Hitachi launches new excavator range

By Sandy Guthrie08 February 2012

Hitachi's Zaxis medium excavators, which includes the 290-5, use a three-pump hydraulic system.

Hitachi's Zaxis medium excavators, which includes the 290-5, use a three-pump hydraulic system.

A reduction of up to 18% in fuel consumption is being claimed for Hitachi's new range of Zaxis medium and large hydraulic excavators, four of which are being launched by HCME - Hitachi Construction Machinery (Europe) - at April's Intermat show in Paris.

The machines incorporate a number of changes from the previous models, some of which have been imposed by regulations while some have been made to try to increase productivity and provide increased operator comfort.

The new excavators are powered by EU Stage IIIB-compliant Isuzu engines. HCME said that despite the decision to incorporate diesel particulate filter technology (DPF) to help meet the Stage IIIB regulations, the engine hood remained low and therefore did not block the operator's line of sight.

The new models are the 250-5, 290-5 and 350-5, which all now use a three-pump hydraulic system, plus the 470-5 which retains the two-pump system.

HCME said the three-pump system - known as Trias - was more suitable for the "more versatile" medium machines, as the flow of hydraulic oil led to more efficient movement of the excavator.

It said this was a particular advantage in Scandinavia because of the number of different attachments that were used there. And with an increasing demand for excavators to adapt to the needs of specific job sites and applications, Hitachi has developed an attachment support system for the medium models, with 11 modes that can be registered on the operator's monitor for the easy fitment of different attachments, and two auxiliary spools for attachments that require multiple, large volumes of oil flow.

There have been changes to the cabin, with more legroom for the operator and a repositioned door. It claims enhanced visibility to right and left, plus an improved rear-view camera which displays in a new multi-function LCD monitor. This monitor also provides a wide range of technical information, including an indication of the machine's status and settings.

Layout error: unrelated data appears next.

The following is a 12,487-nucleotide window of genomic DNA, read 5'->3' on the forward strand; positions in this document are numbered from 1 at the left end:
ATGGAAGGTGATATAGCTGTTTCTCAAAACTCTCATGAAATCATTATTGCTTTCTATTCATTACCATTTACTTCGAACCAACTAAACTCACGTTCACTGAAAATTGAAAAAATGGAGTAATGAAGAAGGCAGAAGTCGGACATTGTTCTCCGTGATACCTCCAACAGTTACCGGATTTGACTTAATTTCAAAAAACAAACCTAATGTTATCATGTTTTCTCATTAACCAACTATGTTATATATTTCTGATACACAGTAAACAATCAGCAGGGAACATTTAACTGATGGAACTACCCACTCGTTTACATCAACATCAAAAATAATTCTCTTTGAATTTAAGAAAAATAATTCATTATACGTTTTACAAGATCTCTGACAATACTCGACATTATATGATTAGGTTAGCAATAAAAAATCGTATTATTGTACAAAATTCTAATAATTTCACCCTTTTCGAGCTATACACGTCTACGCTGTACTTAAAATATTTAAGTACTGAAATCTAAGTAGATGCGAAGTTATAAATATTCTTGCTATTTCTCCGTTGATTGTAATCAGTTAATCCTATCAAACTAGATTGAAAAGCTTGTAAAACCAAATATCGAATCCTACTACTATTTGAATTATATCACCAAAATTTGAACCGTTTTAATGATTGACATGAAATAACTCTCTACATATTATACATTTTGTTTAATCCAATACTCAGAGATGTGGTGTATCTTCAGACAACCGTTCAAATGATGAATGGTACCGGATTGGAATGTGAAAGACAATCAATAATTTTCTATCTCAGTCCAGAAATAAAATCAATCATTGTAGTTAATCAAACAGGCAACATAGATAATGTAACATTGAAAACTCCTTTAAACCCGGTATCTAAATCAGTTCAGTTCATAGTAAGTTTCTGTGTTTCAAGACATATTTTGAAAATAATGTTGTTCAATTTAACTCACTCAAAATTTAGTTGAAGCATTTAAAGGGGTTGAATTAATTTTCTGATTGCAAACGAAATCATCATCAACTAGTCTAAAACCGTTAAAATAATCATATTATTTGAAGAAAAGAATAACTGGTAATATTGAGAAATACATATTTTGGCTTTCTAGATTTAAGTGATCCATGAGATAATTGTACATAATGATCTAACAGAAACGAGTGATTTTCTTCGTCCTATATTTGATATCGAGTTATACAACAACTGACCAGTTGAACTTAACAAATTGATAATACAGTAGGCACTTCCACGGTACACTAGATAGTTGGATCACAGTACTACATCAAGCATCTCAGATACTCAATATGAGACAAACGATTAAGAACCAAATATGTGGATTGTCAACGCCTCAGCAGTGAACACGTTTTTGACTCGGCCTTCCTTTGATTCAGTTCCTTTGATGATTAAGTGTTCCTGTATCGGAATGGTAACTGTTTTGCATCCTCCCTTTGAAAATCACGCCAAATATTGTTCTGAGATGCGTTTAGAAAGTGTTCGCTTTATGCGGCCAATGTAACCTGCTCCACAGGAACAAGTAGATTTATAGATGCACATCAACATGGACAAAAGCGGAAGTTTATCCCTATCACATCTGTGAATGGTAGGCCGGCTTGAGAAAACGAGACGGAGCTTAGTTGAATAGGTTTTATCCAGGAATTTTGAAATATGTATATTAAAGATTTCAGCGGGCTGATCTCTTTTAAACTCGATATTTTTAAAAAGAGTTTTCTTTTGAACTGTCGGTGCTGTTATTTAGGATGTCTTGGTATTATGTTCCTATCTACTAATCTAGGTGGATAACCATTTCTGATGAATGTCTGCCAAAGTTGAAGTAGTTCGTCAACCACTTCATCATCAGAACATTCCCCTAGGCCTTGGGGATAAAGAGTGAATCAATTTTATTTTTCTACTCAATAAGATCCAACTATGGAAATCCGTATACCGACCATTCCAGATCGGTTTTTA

HCME said that all major maintenance points were easy to find and made it easy to fit replacement consumable parts.

Bigger machine

The heavier 470-5 is regarded as different to the medium excavators in the range. Its role as a bigger production machine means it has a different engine and hydraulic system, although the cabin is the same as the medium models.

HCME said the type of work this machine was used for was not the same, and the three-pump system was less relevant.

The range of Zaxis-5 models has been developed by the Design Centre at Hitachi Construction Machinery Co (HCM) in Japan. Yusuke Kajita, general manager of HCM's Construction Equipment Development Centre, is responsible for the team of 200 engineers behind the new medium excavators (between 10 and 35 tonnes).

"We develop new machines, concepts and specifications in accordance with customer and market requirements," said Mr Kajita. "For example, the European market demands comfort, efficiency and controllability. I believe that the Zaxis-5 is even more suitable to European requirements than the Zaxis-3.

"The Zaxis-5 has better fuel efficiency, lower noise levels, excellent comfort and even iPod connectivity."

Fuel costs and total cost of ownership is considered to be key for HCME.

Paul Burger, general manager - international sales department, said, "It's all about fuel efficiency - more production and the same fuel. But the new emissions standards use more fuel, so if we can keep the fuel consumption at the same level as other machines, we'd be very happy.

"What we try to do is increase the output, to get more production, more tonnes per hour, for the same fuel use."

Mr Burger said that while sales can be made through presentations showing fuel reduction or fuel efficiency, it needed to be in the mindset of the operator to save money for his boss.

"I entered into a discussion where I said to the dealers, maybe you should promote with your customers to incentivise the operator when he works on a very low fuel rate per hour - to make the operator benefit from using less fuel because he doesn't pay the bills."

He added, "Of course, it's beneficial for us, but I still believe it is the dealer's obligation to work on that, not the manufacturer. We can assist, which we do, but the actual education has to be done locally by the dealers. Our dealer in Portugal does have operator training, and our dealer in Belgium has built a complete new college hall just to educate operators now on how to treat Stage IIIB engines."

HCME, which has two factories in the Netherlands - in Amsterdam and Oosterhout - will be celebrating its 40th anniversary later this year.

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